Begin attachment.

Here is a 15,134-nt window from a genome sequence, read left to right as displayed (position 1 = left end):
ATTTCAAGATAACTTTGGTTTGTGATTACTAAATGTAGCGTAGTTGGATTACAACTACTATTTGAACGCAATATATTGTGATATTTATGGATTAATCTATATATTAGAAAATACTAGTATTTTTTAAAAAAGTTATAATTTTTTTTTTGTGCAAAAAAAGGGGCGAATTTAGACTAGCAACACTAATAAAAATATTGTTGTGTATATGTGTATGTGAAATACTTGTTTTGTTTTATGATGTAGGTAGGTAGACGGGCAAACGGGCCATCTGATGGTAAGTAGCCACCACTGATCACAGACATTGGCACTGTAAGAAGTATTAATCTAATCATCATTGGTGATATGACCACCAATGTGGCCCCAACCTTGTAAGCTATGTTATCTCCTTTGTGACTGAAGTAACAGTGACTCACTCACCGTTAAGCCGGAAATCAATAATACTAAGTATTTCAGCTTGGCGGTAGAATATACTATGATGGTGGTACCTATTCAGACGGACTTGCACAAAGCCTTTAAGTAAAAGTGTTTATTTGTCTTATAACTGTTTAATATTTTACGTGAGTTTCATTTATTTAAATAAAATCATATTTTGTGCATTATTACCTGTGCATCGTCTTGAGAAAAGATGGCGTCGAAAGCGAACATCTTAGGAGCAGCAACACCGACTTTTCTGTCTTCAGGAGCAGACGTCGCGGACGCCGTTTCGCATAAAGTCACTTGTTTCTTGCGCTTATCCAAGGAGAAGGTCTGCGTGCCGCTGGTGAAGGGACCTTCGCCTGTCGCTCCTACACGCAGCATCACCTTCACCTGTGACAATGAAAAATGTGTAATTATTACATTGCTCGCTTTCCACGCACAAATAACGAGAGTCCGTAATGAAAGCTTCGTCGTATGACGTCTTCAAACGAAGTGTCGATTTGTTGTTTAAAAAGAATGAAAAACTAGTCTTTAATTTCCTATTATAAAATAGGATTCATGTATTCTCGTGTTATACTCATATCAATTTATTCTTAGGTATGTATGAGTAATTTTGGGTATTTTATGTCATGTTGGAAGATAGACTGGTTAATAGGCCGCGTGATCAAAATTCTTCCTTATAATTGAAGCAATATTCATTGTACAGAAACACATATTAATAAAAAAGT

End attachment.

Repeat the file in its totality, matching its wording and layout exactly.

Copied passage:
Here is a 15,134-nt window from a genome sequence, read left to right as displayed (position 1 = left end):
ATTTCAAGATAACTTTGGTTTGTGATTACTAAATGTAGCGTAGTTGGATTACAACTACTATTTGAACGCAATATATTGTGATATTTATGGATTAATCTATATATTAGAAAATACTAGTATTTTTTAAAAAAGTTATAATTTTTTTTTTGTGCAAAAAAAGGGGCGAATTTAGACTAGCAACACTAATAAAAATATTGTTGTGTATATGTGTATGTGAAATACTTGTTTTGTTTTATGATGTAGGTAGGTAGACGGGCAAACGGGCCATCTGATGGTAAGTAGCCACCACTGATCACAGACATTGGCACTGTAAGAAGTATTAATCTAATCATCATTGGTGATATGACCACCAATGTGGCCCCAACCTTGTAAGCTATGTTATCTCCTTTGTGACTGAAGTAACAGTGACTCACTCACCGTTAAGCCGGAAATCAATAATACTAAGTATTTCAGCTTGGCGGTAGAATATACTATGATGGTGGTACCTATTCAGACGGACTTGCACAAAGCCTTTAAGTAAAAGTGTTTATTTGTCTTATAACTGTTTAATATTTTACGTGAGTTTCATTTATTTAAATAAAATCATATTTTGTGCATTATTACCTGTGCATCGTCTTGAGAAAAGATGGCGTCGAAAGCGAACATCTTAGGAGCAGCAACACCGACTTTTCTGTCTTCAGGAGCAGACGTCGCGGACGCCGTTTCGCATAAAGTCACTTGTTTCTTGCGCTTATCCAAGGAGAAGGTCTGCGTGCCGCTGGTGAAGGGACCTTCGCCTGTCGCTCCTACACGCAGCATCACCTTCACCTGTGACAATGAAAAATGTGTAATTATTACATTGCTCGCTTTCCACGCACAAATAACGAGAGTCCGTAATGAAAGCTTCGTCGTATGACGTCTTCAAACGAAGTGTCGATTTGTTGTTTAAAAAGAATGAAAAACTAGTCTTTAATTTCCTATTATAAAATAGGATTCATGTATTCTCGTGTTATACTCATATCAATTTATTCTTAGGTATGTATGAGTAATTTTGGGTATTTTATGTCATGTTGGAAGATAGACTGGTTAATAGGCCGCGTGATCAAAATTCTTCCTTATAATTGAAGCAATATTCATTGTACAGAAACACATATTAATAAAAAAGT